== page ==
Microfinance helps many people in Somalia and across the globe lift themselves out of poverty by providing small loans to those lacking access to traditional financial services or funding opportunities. Microfinance institutions (MFIs) have grown popular over the past few decades because they offer impoverished people access to funds that can be used to develop small businesses that can then provide regular income, and they provide financial resources to underserved markets. As such, microfinance is an important tool not just to minimize the impacts of poverty, but also to promote business development.
Despite the many benefits, microfinance institutions face a range of challenges that limit their reach, especially in predominantly Muslim countries. One challenge is providing microfinance services under sharia, or Islamic law, which restricts the charging of interest for loans. While conventional microfinance is successful in many Muslim countries, including Bangladesh, where the Grameen Bank alone has 8.3 million borrower-owners (more than 8 million of whom are women), there remain many people who could benefit from microfinance but who will not take advantage of the services offered because the services are not sharia-compliant. According to a 2009 case study of Pakistan, the vast majority of Muslims across the globe refrain from using conventional microfinance services because the element of interest is considered repugnant to sharia.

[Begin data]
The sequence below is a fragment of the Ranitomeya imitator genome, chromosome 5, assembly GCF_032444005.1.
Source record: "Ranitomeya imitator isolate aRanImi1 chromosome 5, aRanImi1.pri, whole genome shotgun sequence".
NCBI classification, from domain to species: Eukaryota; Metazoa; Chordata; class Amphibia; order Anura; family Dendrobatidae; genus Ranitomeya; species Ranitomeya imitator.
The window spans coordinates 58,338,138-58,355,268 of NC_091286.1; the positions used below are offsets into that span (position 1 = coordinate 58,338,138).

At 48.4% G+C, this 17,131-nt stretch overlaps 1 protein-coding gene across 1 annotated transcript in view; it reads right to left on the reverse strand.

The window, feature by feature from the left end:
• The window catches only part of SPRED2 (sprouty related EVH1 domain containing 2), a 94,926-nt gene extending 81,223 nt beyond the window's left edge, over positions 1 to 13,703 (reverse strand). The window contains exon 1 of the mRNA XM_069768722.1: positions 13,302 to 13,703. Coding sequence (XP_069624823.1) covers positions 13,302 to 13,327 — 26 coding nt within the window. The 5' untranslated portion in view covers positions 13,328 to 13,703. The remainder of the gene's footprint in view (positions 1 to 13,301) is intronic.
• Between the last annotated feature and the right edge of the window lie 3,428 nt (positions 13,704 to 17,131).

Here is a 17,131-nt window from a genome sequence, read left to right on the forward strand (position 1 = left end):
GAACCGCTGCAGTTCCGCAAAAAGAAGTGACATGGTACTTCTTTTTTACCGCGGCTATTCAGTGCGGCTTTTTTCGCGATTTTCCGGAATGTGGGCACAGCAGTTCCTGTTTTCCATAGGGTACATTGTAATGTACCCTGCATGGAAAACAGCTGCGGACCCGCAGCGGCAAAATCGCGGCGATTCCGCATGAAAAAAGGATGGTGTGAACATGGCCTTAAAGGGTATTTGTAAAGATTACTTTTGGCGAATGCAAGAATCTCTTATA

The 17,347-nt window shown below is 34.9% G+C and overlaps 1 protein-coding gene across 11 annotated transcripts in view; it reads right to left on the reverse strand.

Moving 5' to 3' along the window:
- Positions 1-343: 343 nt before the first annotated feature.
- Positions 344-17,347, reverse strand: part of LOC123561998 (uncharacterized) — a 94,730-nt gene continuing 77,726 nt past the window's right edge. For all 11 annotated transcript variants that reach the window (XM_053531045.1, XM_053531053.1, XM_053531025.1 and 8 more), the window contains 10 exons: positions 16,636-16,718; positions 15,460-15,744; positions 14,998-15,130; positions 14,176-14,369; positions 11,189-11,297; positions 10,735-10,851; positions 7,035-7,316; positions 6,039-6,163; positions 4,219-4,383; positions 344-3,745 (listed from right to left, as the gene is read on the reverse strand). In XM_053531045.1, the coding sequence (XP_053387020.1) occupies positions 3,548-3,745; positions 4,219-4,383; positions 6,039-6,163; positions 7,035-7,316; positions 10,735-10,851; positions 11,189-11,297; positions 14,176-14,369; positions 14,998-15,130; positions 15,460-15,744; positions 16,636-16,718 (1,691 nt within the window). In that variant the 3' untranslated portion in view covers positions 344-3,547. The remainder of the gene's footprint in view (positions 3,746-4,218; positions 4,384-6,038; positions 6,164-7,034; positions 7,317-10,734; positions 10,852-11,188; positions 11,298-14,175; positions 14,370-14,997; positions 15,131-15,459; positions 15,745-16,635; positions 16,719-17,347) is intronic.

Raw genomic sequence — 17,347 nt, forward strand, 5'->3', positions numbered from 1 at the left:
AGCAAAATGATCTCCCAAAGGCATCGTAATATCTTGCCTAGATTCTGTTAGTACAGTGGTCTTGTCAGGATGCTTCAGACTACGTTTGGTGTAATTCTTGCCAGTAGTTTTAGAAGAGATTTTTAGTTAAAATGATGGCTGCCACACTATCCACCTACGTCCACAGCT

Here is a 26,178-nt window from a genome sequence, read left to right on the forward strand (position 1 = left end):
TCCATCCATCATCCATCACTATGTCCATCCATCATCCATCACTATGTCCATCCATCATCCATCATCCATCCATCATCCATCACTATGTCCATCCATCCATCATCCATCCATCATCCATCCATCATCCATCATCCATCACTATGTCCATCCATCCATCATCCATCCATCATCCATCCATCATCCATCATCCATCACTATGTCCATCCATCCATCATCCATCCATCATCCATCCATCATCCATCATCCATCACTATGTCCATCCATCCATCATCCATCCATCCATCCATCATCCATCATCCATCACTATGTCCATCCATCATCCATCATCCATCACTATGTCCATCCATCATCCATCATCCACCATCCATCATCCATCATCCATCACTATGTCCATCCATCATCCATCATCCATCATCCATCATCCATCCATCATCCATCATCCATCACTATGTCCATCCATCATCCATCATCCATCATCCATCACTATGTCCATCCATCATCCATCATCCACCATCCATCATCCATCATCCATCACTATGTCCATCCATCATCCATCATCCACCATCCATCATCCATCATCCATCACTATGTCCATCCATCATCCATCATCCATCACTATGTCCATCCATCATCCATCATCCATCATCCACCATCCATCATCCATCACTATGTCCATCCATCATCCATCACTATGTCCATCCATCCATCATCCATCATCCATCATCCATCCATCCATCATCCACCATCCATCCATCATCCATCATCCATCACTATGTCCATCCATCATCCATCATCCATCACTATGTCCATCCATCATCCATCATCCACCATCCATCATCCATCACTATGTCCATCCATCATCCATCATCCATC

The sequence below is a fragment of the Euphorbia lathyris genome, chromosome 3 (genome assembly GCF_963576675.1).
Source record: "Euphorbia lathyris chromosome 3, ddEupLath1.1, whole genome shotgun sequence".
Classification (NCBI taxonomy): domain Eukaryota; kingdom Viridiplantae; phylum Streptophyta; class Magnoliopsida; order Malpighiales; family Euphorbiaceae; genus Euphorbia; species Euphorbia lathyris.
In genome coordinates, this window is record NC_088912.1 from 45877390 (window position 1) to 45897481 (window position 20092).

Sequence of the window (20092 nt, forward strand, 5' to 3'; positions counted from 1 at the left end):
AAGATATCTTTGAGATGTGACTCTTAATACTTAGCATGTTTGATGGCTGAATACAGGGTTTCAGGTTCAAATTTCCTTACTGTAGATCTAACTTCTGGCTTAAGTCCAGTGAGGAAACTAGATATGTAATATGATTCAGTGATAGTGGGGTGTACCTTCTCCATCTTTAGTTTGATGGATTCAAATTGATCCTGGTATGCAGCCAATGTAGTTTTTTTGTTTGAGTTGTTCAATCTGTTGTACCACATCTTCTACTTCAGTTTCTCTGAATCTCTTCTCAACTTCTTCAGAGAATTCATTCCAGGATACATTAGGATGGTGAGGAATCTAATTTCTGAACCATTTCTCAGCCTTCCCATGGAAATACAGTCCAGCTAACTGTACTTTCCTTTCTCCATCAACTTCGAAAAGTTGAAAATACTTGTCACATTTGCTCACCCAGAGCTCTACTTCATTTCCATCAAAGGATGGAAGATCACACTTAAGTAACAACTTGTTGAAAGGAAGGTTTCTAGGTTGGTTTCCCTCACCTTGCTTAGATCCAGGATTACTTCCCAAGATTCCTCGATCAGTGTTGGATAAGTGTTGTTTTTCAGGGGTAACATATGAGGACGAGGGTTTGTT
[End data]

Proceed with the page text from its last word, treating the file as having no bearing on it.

In response, there is increasing recognition of the role that Islamic, sharia-compliant microfinance could play in reducing poverty in Muslim communities. This is an important consideration in Somalia, where the majority of people adhere to sharia, and therefore may refuse conventional microfinance opportunities.